If you're a woman on public transport and you get groped, shame on you.
Why? Because you were either:
b) wearing a short skirt
c) sitting in close proximity of a man with wandering hands
d) all of the above
Now, this might sound like a load of nonsense, but, in truth, it echoes the message society sends to women and victims of sexual assault everysingleday.
If you are a victim of unwanted sexual attention, you probably asked for it. Society is unable (or unwilling) to address the real problem here: the criminal.
And as women-only carriages spread through public transport systems in Brazil, Thailand, India and Japan... it looks like the preventative, victim-blaming measure may be heading to the UK.
According to transport minister Claire Perry MP, in order to tackle sexual assault on public transport, we should focusing energies on removing the victim from the situation rather than punishing the offender.
"They have introduced women-only seating in Japan because there is a particular problem with groping and low-level violence," she said at an event at the Conservative Party conference in Birmingham.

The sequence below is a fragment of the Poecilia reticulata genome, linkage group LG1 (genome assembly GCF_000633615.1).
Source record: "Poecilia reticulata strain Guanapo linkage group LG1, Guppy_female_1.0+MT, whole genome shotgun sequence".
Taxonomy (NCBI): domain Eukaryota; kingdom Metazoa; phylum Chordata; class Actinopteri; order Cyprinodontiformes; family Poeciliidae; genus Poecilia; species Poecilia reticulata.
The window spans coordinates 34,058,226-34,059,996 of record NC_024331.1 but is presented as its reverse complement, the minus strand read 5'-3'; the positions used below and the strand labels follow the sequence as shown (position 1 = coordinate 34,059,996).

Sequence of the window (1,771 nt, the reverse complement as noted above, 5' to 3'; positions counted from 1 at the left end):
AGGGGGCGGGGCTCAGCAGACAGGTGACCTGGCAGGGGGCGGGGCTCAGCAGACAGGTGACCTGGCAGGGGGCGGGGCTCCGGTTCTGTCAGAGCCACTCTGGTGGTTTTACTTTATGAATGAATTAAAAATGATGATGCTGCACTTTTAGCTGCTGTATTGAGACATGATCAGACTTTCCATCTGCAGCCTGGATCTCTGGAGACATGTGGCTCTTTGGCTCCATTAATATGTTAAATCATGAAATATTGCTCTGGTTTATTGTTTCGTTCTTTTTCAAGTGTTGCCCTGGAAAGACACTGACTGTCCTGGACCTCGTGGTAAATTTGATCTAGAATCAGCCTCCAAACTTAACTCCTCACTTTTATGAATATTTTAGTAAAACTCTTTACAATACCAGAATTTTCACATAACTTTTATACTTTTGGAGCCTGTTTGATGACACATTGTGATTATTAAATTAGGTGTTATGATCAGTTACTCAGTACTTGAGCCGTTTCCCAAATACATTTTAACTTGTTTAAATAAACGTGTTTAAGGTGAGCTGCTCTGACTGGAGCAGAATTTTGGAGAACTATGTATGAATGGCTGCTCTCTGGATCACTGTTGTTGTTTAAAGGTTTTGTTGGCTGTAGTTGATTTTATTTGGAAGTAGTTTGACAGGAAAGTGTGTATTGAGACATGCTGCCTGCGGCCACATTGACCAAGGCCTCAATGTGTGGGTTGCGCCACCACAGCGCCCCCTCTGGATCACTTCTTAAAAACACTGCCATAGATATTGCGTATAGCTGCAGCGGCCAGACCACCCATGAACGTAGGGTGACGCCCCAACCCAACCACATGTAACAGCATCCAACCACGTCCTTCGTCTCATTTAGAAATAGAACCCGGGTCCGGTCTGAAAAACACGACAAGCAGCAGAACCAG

"It is a very interesting question and I will look at all ideas."
Ms Perry's attention to the growing problem is, of course, welcome. There were 1,117 sexual offences recorded by British Transport Police (BTP) between March 2013-14, signalling a 20.8% annual increase.
But so far her suggestions echo the sexist sentiment that has perpetuated the problem of sexual assault and fuelled its growth in the first place.
While Ms Perry has made forward-thinking suggestions such as banning repeat offenders from public transport altogether, in the same breath she quickly dismissed the idea as "wacky".
"I've come up with some wacky ideas like 'three strikes and you're off' - which is my idea rather than departmental policy," she said.
Personally, I fail to see anything "wacky" about addressing the problem head on.
In fact, I propose a 'one strike and you're castrated' policy that lets passengers sit where they bloody well want.